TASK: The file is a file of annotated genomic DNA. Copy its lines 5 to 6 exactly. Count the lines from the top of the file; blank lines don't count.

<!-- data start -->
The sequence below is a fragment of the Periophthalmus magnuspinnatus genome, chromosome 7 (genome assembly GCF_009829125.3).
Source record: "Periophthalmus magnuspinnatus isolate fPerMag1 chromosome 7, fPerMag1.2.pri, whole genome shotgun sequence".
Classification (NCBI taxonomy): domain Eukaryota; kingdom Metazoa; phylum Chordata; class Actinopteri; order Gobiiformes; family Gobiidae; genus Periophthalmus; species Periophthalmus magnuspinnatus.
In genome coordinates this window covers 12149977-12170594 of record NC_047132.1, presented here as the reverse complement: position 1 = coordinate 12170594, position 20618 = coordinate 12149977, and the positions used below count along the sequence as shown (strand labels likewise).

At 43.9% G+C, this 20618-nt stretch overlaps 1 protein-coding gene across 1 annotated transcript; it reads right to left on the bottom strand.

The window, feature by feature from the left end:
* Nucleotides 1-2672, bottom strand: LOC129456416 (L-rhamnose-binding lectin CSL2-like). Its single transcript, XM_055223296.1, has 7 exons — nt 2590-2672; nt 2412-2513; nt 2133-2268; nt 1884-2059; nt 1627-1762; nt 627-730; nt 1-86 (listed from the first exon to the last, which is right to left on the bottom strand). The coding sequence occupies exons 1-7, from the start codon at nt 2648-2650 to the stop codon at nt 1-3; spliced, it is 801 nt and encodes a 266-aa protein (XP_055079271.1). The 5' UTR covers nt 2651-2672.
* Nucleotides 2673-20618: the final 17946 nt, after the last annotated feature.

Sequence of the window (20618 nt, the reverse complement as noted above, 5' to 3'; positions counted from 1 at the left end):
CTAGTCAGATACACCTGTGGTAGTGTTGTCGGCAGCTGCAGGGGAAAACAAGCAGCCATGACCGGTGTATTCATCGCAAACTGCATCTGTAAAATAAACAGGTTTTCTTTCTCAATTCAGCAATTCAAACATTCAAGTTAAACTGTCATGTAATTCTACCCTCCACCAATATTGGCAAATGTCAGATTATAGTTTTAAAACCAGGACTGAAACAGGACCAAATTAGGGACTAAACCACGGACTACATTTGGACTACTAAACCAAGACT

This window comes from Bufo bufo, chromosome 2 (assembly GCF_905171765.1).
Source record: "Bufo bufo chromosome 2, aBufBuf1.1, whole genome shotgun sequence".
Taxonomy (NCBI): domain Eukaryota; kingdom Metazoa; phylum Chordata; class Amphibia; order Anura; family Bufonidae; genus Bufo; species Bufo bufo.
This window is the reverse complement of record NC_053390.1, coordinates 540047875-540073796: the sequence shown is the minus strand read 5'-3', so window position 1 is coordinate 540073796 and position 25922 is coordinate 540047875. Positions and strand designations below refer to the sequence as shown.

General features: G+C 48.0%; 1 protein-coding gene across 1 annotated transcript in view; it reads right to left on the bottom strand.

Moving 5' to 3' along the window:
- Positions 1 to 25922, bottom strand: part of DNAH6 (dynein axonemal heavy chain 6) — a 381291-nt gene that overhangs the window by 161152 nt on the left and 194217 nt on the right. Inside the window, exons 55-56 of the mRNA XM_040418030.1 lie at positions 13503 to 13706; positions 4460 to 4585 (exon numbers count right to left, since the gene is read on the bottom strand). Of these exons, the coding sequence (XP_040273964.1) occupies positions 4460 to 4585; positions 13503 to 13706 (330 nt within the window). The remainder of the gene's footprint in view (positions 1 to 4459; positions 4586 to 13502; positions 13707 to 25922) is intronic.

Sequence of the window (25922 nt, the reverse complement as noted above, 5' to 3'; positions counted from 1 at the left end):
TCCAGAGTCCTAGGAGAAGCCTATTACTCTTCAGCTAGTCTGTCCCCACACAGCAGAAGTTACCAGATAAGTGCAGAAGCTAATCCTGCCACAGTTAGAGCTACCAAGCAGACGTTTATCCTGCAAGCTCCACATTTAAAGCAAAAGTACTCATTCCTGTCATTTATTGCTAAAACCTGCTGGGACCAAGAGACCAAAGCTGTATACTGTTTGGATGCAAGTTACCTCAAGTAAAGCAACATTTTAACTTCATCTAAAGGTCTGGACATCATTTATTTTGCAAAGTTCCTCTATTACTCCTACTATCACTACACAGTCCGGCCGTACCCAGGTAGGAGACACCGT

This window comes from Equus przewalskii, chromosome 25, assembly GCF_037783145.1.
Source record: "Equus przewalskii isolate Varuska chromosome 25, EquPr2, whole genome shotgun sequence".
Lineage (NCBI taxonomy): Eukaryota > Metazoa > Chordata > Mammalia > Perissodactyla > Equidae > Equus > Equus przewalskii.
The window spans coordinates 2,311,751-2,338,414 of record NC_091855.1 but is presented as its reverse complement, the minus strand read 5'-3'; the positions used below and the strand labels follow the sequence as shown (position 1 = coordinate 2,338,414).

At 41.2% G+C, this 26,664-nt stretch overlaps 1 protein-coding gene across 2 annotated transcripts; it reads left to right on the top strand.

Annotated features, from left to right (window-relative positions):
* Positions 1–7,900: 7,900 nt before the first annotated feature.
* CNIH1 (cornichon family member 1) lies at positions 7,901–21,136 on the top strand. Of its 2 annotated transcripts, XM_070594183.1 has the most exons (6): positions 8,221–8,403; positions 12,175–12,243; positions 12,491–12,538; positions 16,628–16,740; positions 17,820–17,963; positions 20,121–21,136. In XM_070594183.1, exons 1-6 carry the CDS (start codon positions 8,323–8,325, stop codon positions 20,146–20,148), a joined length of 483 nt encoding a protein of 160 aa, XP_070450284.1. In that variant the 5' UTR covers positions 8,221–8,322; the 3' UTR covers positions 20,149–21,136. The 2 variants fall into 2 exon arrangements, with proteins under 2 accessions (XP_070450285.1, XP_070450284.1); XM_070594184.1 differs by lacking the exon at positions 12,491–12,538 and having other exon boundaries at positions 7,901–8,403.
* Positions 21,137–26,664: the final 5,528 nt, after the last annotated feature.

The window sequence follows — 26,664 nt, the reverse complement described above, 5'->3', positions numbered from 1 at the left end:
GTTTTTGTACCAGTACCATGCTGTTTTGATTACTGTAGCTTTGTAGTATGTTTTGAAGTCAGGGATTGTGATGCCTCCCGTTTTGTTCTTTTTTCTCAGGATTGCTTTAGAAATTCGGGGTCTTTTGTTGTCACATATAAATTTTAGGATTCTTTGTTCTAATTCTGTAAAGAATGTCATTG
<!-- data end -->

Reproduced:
At 43.9% G+C, this 20618-nt stretch overlaps 1 protein-coding gene across 1 annotated transcript; it reads right to left on the bottom strand.

The window, feature by feature from the left end: